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Montenegro: Commentary on Montenegro’s New Media Law

Montenegro: Commentary on Montenegro’s New Media Law

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The new Media Law in Montenegro which entered into force on July 6, 2020, will update the country’s legislation in the area.  By adopting certain media standards, it is intended to provide the country with the modern legal solutions already present in the countries of the EU.

The new law takes over many of the systems of the previous Media Law, and the basic principles in relation to the media in Montenegro are more or less similar – and sometimes identical – to the previous law, so on first reading one may get the impression that there are no significant changes.

The introductory remarks to the new law make it clear that the intention of the legislator is to make it known that European standards must be applied.  This is stated in the form of principles.

The prohibition of censorship is especially highlighted.

Both foreign and domestic legal entities are free to establish media operations in Montenegro, assuming the basic legal requirements are met.

Under the new law, the state is obliged to allocate certain funds from the State Budget to establish a Fund for Media Pluralism/Diversity.

The law establishes the responsibility of the editor-in-chief, the editor for a particular area, and the journalist author for published content that harms others. Of course, these persons are not liable for the content if they prove that there was a public interest in publishing it, which is generally a constitutional principle in Montenegro.

The law also stipulates that a journalist is obliged to disclose his/her source of information if that information violates national security, territorial integrity, or health protection, or in cases where criminal offenses punishable by imprisonment of five years or more have been made public. In this case, the court is to assess whether the constitutional principle of informing the public has been violated or not.

The position of independent media in Montenegro, as well as NGOs that are interested in civil liberties and media freedom in general, is that this provision violates the integrity of the secrecy of information sources, which is the standard in EU countries and free democracies, which Montenegro strives for.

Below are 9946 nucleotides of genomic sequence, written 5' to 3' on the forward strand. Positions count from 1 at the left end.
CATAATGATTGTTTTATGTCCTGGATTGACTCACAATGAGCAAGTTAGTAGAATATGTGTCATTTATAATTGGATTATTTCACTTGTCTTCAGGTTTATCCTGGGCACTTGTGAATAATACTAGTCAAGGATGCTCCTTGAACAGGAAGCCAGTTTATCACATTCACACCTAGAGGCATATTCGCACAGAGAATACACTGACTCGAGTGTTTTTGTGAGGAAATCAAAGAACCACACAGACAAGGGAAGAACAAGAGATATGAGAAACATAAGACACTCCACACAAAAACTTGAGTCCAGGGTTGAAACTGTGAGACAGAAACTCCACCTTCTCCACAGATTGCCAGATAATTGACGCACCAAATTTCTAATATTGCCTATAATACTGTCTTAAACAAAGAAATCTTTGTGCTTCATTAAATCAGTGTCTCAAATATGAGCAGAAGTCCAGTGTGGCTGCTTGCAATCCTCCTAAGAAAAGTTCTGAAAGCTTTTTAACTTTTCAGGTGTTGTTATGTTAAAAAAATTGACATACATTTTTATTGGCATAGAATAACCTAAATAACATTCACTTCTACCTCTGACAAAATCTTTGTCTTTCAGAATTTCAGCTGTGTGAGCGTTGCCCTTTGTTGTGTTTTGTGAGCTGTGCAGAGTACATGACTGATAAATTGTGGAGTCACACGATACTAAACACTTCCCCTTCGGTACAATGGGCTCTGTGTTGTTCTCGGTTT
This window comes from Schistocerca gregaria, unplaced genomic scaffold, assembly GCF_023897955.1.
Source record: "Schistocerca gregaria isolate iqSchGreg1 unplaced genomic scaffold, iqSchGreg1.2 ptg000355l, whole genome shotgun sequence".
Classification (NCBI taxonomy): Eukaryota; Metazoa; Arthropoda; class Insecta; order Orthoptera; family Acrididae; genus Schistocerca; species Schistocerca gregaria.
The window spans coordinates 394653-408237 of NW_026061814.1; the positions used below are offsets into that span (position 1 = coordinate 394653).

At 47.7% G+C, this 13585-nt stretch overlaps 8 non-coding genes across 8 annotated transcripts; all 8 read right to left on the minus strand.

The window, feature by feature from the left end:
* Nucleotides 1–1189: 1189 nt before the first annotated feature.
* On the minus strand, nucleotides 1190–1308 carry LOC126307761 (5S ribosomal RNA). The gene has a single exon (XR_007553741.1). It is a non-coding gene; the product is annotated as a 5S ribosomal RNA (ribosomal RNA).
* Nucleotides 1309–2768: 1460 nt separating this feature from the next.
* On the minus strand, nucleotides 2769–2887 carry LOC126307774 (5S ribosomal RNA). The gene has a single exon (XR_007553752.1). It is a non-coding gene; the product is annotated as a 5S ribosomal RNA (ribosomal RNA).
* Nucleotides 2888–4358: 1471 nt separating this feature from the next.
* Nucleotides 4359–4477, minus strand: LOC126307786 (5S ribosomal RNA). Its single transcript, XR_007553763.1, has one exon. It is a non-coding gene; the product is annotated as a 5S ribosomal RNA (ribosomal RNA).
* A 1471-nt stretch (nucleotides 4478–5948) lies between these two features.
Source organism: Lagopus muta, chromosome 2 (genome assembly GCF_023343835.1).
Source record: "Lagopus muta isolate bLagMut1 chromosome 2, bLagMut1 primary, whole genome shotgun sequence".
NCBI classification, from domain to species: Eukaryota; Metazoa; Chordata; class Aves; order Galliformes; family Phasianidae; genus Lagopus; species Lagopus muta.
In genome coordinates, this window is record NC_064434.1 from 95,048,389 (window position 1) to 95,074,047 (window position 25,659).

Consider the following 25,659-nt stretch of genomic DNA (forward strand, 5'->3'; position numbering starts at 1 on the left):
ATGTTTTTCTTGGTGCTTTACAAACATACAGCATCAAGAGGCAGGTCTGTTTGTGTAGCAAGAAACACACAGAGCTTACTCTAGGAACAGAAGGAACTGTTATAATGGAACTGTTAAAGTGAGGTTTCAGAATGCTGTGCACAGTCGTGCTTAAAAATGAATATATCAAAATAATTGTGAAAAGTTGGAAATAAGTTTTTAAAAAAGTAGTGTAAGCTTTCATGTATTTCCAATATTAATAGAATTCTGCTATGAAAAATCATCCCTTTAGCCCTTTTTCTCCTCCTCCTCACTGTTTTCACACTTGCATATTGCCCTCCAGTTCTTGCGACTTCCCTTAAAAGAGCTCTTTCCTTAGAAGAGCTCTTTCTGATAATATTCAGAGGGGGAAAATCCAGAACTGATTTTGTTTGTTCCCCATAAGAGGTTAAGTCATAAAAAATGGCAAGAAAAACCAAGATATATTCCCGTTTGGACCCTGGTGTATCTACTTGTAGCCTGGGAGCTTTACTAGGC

The law also introduces the following principles, among others: “Obligation to inform the public about court proceedings;” “Prohibition of hate speech;” “Prohibition of discrimination;” “Protection of children;” “Prohibition of public exposure to pornography;” and “Right to privacy.”

Courts finding violations of the principles listed in the law may prohibit the distribution of the offending content, and even, in extreme cases, order the closure of the offending media company altogether.

In light of all this, the law has all the elements of a modern law that regulates this matter, except for the part that refers to the right of the court to order the publication of sources of information, which seriously violates the standards of journalism in Montenegro. The contours of this particular issue will be found, in any event, after regulations are implemented and specific court decisions are made, if such cases occur in practice.

It should be noted that this law, in draft form, was analyzed by the Council of Europe, as well as the representatives of the European Commission, before its adoption by the Parliament of Montenegro.

By Sasa Vujacic and Jelena Vujisic, Partners, Vujacic Law Office

This Article was originally published in Issue 7.9 of the CEE Legal Matters Magazine. If you would like to receive a hard copy of the magazine, you can subscribe here.